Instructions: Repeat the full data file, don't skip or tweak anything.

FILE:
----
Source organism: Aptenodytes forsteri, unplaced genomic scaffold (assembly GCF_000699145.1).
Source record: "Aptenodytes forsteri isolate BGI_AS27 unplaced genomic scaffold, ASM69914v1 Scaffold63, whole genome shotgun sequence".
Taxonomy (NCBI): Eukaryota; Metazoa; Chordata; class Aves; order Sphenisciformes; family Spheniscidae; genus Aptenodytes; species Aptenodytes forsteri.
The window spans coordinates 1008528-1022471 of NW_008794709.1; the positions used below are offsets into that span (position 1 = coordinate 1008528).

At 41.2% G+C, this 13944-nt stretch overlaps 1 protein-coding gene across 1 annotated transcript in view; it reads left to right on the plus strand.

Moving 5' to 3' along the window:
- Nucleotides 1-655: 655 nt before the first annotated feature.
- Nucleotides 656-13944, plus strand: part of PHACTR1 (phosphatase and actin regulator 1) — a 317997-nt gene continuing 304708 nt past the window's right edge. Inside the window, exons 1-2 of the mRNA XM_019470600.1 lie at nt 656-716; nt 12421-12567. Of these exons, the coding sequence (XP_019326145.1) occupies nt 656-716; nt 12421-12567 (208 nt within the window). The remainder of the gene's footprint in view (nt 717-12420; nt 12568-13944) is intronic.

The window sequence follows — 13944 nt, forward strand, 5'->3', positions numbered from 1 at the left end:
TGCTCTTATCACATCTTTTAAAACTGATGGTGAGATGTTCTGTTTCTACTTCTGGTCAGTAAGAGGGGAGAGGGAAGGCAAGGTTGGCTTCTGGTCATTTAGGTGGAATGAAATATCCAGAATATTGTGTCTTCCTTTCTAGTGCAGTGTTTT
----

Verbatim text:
Source organism: Aptenodytes forsteri, unplaced genomic scaffold (assembly GCF_000699145.1).
Source record: "Aptenodytes forsteri isolate BGI_AS27 unplaced genomic scaffold, ASM69914v1 Scaffold63, whole genome shotgun sequence".
Taxonomy (NCBI): Eukaryota; Metazoa; Chordata; class Aves; order Sphenisciformes; family Spheniscidae; genus Aptenodytes; species Aptenodytes forsteri.
The window spans coordinates 1008528-1022471 of NW_008794709.1; the positions used below are offsets into that span (position 1 = coordinate 1008528).

At 41.2% G+C, this 13944-nt stretch overlaps 1 protein-coding gene across 1 annotated transcript in view; it reads left to right on the plus strand.

Moving 5' to 3' along the window:
- Nucleotides 1-655: 655 nt before the first annotated feature.
- Nucleotides 656-13944, plus strand: part of PHACTR1 (phosphatase and actin regulator 1) — a 317997-nt gene continuing 304708 nt past the window's right edge. Inside the window, exons 1-2 of the mRNA XM_019470600.1 lie at nt 656-716; nt 12421-12567. Of these exons, the coding sequence (XP_019326145.1) occupies nt 656-716; nt 12421-12567 (208 nt within the window). The remainder of the gene's footprint in view (nt 717-12420; nt 12568-13944) is intronic.

The window sequence follows — 13944 nt, forward strand, 5'->3', positions numbered from 1 at the left end:
TGCTCTTATCACATCTTTTAAAACTGATGGTGAGATGTTCTGTTTCTACTTCTGGTCAGTAAGAGGGGAGAGGGAAGGCAAGGTTGGCTTCTGGTCATTTAGGTGGAATGAAATATCCAGAATATTGTGTCTTCCTTTCTAGTGCAGTGTTTT